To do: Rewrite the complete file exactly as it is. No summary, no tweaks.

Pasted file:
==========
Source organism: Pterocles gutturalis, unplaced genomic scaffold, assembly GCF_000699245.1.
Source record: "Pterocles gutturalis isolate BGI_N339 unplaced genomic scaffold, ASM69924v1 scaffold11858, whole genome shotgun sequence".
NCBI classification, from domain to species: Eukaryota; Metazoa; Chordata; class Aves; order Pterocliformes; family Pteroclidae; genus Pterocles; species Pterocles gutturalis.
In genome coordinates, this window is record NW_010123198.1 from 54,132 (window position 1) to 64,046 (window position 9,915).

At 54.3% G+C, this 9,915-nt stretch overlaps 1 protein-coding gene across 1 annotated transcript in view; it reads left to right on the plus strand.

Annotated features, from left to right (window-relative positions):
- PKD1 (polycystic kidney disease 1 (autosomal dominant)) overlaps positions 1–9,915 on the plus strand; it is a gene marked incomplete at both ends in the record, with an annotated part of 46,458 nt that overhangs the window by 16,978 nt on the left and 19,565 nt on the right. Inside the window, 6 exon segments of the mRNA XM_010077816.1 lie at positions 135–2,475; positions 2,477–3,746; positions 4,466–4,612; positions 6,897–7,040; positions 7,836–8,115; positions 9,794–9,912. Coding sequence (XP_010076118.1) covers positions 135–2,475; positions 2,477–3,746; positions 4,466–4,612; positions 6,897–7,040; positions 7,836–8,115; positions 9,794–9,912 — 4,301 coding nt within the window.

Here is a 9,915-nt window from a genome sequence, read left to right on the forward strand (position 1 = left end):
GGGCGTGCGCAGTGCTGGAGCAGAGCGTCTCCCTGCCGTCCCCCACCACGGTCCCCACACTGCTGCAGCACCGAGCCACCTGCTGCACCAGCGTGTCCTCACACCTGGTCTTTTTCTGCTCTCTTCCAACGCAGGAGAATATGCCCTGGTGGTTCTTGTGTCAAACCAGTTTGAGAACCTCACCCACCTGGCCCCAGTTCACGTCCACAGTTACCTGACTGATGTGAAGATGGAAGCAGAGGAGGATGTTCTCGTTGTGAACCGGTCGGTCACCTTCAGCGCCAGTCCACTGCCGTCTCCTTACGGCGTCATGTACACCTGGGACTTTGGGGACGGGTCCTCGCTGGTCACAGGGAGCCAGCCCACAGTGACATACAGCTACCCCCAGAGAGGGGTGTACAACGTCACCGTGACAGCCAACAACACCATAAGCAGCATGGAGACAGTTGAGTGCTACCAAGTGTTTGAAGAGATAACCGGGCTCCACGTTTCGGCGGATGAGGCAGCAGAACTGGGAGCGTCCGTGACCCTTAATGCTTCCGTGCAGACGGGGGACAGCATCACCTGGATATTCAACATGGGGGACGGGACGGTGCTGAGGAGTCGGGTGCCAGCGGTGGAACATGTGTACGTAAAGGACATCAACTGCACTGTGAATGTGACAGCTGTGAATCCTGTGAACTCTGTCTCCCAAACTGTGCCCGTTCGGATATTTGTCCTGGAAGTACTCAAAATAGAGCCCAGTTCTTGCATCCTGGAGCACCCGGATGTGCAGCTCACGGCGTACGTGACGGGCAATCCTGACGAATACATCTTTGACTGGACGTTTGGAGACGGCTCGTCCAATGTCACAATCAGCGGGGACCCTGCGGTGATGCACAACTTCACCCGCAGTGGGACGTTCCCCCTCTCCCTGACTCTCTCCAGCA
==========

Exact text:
Source organism: Pterocles gutturalis, unplaced genomic scaffold, assembly GCF_000699245.1.
Source record: "Pterocles gutturalis isolate BGI_N339 unplaced genomic scaffold, ASM69924v1 scaffold11858, whole genome shotgun sequence".
NCBI classification, from domain to species: Eukaryota; Metazoa; Chordata; class Aves; order Pterocliformes; family Pteroclidae; genus Pterocles; species Pterocles gutturalis.
In genome coordinates, this window is record NW_010123198.1 from 54,132 (window position 1) to 64,046 (window position 9,915).

At 54.3% G+C, this 9,915-nt stretch overlaps 1 protein-coding gene across 1 annotated transcript in view; it reads left to right on the plus strand.

Annotated features, from left to right (window-relative positions):
- PKD1 (polycystic kidney disease 1 (autosomal dominant)) overlaps positions 1–9,915 on the plus strand; it is a gene marked incomplete at both ends in the record, with an annotated part of 46,458 nt that overhangs the window by 16,978 nt on the left and 19,565 nt on the right. Inside the window, 6 exon segments of the mRNA XM_010077816.1 lie at positions 135–2,475; positions 2,477–3,746; positions 4,466–4,612; positions 6,897–7,040; positions 7,836–8,115; positions 9,794–9,912. Coding sequence (XP_010076118.1) covers positions 135–2,475; positions 2,477–3,746; positions 4,466–4,612; positions 6,897–7,040; positions 7,836–8,115; positions 9,794–9,912 — 4,301 coding nt within the window.

Here is a 9,915-nt window from a genome sequence, read left to right on the forward strand (position 1 = left end):
GGGCGTGCGCAGTGCTGGAGCAGAGCGTCTCCCTGCCGTCCCCCACCACGGTCCCCACACTGCTGCAGCACCGAGCCACCTGCTGCACCAGCGTGTCCTCACACCTGGTCTTTTTCTGCTCTCTTCCAACGCAGGAGAATATGCCCTGGTGGTTCTTGTGTCAAACCAGTTTGAGAACCTCACCCACCTGGCCCCAGTTCACGTCCACAGTTACCTGACTGATGTGAAGATGGAAGCAGAGGAGGATGTTCTCGTTGTGAACCGGTCGGTCACCTTCAGCGCCAGTCCACTGCCGTCTCCTTACGGCGTCATGTACACCTGGGACTTTGGGGACGGGTCCTCGCTGGTCACAGGGAGCCAGCCCACAGTGACATACAGCTACCCCCAGAGAGGGGTGTACAACGTCACCGTGACAGCCAACAACACCATAAGCAGCATGGAGACAGTTGAGTGCTACCAAGTGTTTGAAGAGATAACCGGGCTCCACGTTTCGGCGGATGAGGCAGCAGAACTGGGAGCGTCCGTGACCCTTAATGCTTCCGTGCAGACGGGGGACAGCATCACCTGGATATTCAACATGGGGGACGGGACGGTGCTGAGGAGTCGGGTGCCAGCGGTGGAACATGTGTACGTAAAGGACATCAACTGCACTGTGAATGTGACAGCTGTGAATCCTGTGAACTCTGTCTCCCAAACTGTGCCCGTTCGGATATTTGTCCTGGAAGTACTCAAAATAGAGCCCAGTTCTTGCATCCTGGAGCACCCGGATGTGCAGCTCACGGCGTACGTGACGGGCAATCCTGACGAATACATCTTTGACTGGACGTTTGGAGACGGCTCGTCCAATGTCACAATCAGCGGGGACCCTGCGGTGATGCACAACTTCACCCGCAGTGGGACGTTCCCCCTCTCCCTGACTCTCTCCAGCA